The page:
Global climate change is predicted to manifest itself in many ways over the next 100 years as average temperatures increase around the world. But we do not directly experience climate; we experience weather.
In the face of droughts, floods, hurricanes, and other extreme weather events, it is no surprise that we are all asking: is climate change responsible?
It is a very complex question. Extreme weather events have always occurred. Obviously, climate change didn’t cause them historically. But is it responsible or at least contributory for many that we are experiencing these days?
The American Meteorological Society recently released its latest annual report on the topic: a set of 32 studies of 28 extreme weather events in 2014. The studies were pretty much evenly split – in about half the cases, climate change was seen to have a significant impact on the likelihood or intensity of the event.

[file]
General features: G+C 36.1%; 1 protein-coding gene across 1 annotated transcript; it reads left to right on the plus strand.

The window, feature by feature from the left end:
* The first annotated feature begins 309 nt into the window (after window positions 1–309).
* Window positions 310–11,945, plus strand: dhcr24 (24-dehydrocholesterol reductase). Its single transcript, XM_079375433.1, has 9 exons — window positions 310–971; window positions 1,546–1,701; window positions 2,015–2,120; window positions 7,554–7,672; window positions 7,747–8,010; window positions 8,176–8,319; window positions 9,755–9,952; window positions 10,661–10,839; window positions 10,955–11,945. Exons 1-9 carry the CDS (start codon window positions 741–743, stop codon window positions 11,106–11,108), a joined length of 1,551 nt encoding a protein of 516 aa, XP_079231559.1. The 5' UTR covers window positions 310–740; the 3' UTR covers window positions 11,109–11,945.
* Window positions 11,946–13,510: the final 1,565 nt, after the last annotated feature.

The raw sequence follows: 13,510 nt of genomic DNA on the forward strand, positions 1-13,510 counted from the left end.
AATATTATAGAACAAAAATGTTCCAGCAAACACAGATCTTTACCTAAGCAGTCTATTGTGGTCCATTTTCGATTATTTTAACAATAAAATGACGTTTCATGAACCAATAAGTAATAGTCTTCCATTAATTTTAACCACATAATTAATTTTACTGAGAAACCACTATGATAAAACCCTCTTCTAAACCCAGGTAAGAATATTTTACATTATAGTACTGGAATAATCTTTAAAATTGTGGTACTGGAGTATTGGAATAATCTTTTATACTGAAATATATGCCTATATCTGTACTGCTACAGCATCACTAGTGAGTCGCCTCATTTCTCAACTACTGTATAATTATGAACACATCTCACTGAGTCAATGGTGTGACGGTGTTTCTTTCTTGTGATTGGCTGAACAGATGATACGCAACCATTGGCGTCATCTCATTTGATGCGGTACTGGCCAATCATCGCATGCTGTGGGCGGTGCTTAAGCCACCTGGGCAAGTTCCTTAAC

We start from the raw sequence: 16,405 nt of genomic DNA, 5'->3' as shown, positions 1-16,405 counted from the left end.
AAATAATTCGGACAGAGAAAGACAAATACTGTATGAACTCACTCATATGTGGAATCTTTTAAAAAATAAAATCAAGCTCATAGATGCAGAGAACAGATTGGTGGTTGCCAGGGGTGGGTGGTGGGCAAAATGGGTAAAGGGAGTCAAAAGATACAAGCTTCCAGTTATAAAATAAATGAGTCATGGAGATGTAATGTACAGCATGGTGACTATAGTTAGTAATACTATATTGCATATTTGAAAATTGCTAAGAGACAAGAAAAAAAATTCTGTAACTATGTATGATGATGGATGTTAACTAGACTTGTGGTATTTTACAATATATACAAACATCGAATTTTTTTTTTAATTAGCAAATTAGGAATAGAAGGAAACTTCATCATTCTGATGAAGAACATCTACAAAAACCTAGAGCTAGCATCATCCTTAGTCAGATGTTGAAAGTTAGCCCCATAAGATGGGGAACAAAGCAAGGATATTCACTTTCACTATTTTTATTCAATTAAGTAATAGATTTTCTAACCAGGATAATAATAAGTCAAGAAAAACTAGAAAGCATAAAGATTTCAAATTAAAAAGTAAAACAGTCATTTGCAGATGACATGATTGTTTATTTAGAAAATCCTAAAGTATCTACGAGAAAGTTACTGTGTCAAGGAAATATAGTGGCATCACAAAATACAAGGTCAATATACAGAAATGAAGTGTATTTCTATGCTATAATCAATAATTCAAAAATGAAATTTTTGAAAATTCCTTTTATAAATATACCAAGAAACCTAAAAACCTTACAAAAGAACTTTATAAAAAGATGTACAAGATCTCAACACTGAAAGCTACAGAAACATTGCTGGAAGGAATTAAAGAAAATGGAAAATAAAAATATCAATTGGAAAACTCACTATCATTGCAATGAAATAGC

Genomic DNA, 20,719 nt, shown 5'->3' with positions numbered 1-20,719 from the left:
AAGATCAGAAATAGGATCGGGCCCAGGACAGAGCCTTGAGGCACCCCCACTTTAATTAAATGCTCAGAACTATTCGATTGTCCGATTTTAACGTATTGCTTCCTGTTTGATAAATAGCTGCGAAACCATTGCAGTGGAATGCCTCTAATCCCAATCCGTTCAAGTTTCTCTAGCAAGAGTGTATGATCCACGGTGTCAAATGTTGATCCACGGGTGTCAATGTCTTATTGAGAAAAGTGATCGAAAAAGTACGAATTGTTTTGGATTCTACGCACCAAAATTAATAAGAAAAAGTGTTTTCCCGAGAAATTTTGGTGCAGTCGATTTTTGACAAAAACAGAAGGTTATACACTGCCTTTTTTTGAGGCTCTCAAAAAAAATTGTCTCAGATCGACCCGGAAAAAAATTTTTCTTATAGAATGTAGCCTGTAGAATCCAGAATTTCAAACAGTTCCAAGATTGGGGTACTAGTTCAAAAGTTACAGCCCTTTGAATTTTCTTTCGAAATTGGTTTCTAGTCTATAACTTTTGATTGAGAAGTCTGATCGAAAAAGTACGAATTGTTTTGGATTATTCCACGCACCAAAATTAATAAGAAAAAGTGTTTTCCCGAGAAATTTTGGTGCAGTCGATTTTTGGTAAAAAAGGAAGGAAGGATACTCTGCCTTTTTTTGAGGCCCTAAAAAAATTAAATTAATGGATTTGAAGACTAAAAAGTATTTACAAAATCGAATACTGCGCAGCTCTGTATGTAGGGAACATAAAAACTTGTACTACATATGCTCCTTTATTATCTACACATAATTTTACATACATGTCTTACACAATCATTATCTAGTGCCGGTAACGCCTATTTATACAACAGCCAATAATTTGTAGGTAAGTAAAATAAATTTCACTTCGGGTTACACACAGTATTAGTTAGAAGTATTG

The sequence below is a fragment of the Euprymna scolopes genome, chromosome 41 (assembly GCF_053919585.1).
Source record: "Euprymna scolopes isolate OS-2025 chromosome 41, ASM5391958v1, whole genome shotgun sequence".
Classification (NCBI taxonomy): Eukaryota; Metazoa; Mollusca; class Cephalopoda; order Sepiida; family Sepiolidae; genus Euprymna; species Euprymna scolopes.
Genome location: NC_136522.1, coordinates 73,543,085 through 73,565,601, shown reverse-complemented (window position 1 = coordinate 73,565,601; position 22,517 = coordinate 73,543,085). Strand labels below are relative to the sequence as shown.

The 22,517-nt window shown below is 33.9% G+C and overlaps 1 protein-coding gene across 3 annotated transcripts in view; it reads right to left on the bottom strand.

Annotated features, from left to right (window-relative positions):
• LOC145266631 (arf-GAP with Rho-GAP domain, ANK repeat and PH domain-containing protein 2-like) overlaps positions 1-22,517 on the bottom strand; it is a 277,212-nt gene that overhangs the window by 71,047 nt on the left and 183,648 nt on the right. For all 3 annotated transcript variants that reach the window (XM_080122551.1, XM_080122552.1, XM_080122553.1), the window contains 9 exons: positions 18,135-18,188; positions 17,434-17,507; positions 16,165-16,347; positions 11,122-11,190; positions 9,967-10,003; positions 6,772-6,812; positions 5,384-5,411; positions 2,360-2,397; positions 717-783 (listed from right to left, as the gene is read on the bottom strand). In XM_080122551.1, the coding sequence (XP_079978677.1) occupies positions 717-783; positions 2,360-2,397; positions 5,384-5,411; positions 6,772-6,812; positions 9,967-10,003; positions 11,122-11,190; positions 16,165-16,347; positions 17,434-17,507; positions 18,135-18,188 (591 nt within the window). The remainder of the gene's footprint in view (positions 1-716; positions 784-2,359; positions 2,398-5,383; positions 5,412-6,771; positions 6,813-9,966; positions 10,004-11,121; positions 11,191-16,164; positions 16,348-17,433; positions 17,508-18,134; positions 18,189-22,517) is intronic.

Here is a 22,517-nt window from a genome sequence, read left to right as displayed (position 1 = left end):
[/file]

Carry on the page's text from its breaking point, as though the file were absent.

A series of intense heatwaves in many regions were seen as driven by climate change. The unusual number of tropical cyclones in Hawaii also was associated with climate change. On the other hand, the tough Midwestern winter was probably tied to a pattern of unusual winds in the tropical Pacific.
While in some instances, scientists are now able to quantify the relationship between an extreme event and long- term warming trends, it is mostly fodder for contentious debate to try to pin a particular weather event on what is happened to the climate. The overall consensus is that the current level of warming around the globe is fundamentally influencing all meteorological events. The magnitude of that influence on any particular event is not an especially enlightening avenue of inquiry.
Photo, posted May 21, 2009, courtesy of Warren Tyrer via Flickr.
Earth Wise is a production of WAMC Northeast Public Radio.